Forgiveness has never a priority for me in the healing and recovery process, but everyone always assumes it’s the number one issue on my mind. I am totally at peace with expecting my rapist to rot in hell and it doesn’t weigh on me at all. Vengeance is the Lord’s and because He has my back, I’m good.
For me, forgiveness is a process that results in freedom. Memories of childhood clergy sexual and spiritual violence began to surface in mid-life. A tangled mess of internal distortions and emotions controlled my life then. I was bound to the church through trauma. My need to untangle the mess of emotions, distortions, and need to reconcile the abuse and the broken relationships with the church led me deeper into the church for healing. While some good happened during those healing years, I was ultimately left with additional trauma and additional lost relationships. Instead of freedom from unhealthy ties to the church, I was bound even tighter. I was suffocating inside until I began the process of releasing. At some point I came across an English interpretation of the Aramaic Our Father. Instead of, Forgive us our trespasses as we forgive others, it reads, Untie the tangled threads of destiny that bind us, as we release others from the entanglement of past mistakes. This interpretation continues to serve me well.
I will never forgive the man who sexually abused me beginning at 10 years old. It doesn't make any sense to me to forgive him, and it's infuriating when someone suggests that's the only option.
I read a definition of forgiveness that resonated with me: Forgiveness is giving up any sense of entitlement to change the past. I have also read that forgiveness is a kind of mourning. These two definitions help me to continue to process, to heal, and to grow past the traumas in my life. I have been in specific treatment for complex PTSD for about six months now. My childhood is a dark, foreboding forest of victimization, unresolved traumas, and horrifying memories. I am understanding more and more, as I recover through EMDR, how surviving those traumas formed me into the person who was targeted, groomed, and abused by my pastor. I also see how he is probably a survivor too. I don't feel entitled to change what happened and I'm mourning the innocence and trust I lost by what he did. That doesn't change or abate my thirst for justice and my drive to make the truth known. I forgive him, and my parents, but that doesn't mean that I should surrender my desire for restorative justice. I will continue to speak my truth when the situation beckons, and I will hold fast to my hope of protecting others.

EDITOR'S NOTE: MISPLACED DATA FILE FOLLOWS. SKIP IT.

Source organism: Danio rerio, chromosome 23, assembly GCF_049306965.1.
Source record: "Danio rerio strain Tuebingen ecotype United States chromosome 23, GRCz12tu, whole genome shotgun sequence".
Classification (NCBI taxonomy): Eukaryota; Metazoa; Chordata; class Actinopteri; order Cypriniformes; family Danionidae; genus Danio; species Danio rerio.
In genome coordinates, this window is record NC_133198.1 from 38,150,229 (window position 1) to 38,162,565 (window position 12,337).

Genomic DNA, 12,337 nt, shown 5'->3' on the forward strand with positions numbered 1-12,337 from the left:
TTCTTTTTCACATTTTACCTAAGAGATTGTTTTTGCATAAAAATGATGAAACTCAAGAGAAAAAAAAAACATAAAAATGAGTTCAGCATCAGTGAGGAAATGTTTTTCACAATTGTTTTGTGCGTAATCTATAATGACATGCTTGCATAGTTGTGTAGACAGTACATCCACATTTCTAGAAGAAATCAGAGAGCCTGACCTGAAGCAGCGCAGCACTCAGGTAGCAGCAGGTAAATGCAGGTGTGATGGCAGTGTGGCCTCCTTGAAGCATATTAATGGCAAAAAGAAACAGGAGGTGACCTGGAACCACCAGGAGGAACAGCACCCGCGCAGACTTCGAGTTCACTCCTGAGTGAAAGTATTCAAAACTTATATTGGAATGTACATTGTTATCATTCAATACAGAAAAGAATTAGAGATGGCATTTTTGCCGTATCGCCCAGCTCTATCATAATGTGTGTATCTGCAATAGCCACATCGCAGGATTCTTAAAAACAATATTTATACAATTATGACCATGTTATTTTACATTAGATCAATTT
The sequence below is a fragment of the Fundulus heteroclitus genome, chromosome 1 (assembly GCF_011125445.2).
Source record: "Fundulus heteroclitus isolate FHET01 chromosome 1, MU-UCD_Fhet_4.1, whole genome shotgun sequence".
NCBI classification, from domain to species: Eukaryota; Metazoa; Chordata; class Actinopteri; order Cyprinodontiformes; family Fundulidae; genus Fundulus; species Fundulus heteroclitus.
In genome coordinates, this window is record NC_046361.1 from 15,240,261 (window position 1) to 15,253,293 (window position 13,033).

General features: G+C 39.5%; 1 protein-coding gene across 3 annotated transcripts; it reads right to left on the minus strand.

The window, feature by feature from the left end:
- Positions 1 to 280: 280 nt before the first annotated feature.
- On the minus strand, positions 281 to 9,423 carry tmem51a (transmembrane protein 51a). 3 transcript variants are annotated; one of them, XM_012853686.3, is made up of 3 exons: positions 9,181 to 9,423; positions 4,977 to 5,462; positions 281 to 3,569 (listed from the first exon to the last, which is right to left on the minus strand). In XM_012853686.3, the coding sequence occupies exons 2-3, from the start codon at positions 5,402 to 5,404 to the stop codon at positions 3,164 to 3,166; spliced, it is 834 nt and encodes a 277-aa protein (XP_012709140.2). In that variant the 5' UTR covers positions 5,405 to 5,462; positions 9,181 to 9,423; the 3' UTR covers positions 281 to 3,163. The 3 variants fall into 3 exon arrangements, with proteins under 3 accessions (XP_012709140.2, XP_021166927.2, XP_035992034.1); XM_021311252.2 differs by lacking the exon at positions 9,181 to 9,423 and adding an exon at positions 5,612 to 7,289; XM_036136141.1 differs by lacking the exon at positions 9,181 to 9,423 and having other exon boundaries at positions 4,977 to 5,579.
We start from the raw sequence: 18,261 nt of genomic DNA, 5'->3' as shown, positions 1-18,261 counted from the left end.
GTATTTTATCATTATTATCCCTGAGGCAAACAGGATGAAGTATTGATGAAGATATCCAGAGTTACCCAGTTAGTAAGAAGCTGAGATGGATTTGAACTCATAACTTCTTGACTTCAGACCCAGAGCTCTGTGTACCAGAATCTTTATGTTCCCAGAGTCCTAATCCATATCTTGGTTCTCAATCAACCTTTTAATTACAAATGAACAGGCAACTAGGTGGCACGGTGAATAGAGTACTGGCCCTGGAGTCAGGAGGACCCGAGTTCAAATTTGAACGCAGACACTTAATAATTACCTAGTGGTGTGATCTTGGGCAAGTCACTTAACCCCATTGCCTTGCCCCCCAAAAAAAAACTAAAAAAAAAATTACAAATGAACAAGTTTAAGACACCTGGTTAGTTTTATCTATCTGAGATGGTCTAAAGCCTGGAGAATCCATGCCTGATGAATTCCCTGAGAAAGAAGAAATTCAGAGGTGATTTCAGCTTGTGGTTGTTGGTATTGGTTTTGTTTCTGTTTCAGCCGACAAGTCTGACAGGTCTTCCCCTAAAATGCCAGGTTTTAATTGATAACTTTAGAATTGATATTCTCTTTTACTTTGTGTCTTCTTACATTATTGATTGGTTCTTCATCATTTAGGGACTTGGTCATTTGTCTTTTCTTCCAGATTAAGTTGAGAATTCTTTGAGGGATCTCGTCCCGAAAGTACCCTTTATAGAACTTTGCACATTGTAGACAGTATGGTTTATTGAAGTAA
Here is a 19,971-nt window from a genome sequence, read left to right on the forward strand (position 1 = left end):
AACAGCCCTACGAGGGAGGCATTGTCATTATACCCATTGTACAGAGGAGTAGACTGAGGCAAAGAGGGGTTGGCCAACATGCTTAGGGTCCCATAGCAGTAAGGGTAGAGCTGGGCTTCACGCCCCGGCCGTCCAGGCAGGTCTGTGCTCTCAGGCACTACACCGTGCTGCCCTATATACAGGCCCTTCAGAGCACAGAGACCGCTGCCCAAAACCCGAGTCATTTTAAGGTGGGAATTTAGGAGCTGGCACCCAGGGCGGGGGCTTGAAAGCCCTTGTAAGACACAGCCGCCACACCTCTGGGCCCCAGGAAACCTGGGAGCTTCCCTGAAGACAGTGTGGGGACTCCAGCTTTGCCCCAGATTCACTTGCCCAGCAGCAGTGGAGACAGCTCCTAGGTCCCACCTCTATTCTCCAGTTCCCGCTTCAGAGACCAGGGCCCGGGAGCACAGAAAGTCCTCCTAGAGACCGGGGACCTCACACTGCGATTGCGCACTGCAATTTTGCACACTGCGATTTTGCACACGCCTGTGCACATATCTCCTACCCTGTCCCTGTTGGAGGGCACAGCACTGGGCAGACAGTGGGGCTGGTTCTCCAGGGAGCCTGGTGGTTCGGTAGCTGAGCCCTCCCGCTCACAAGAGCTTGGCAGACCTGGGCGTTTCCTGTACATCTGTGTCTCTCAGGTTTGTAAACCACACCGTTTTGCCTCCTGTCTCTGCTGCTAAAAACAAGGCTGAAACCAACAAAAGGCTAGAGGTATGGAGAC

If you have experienced sexual abuse in the Catholic Church and have your own experiences to share on this topic, I would be grateful to include your perspective. You can find information about joining the Survivors’ Voices Panel here: An Invitation for Survivors.
I will have the second half of this post next week, so please subscribe here if you’re not already signed up.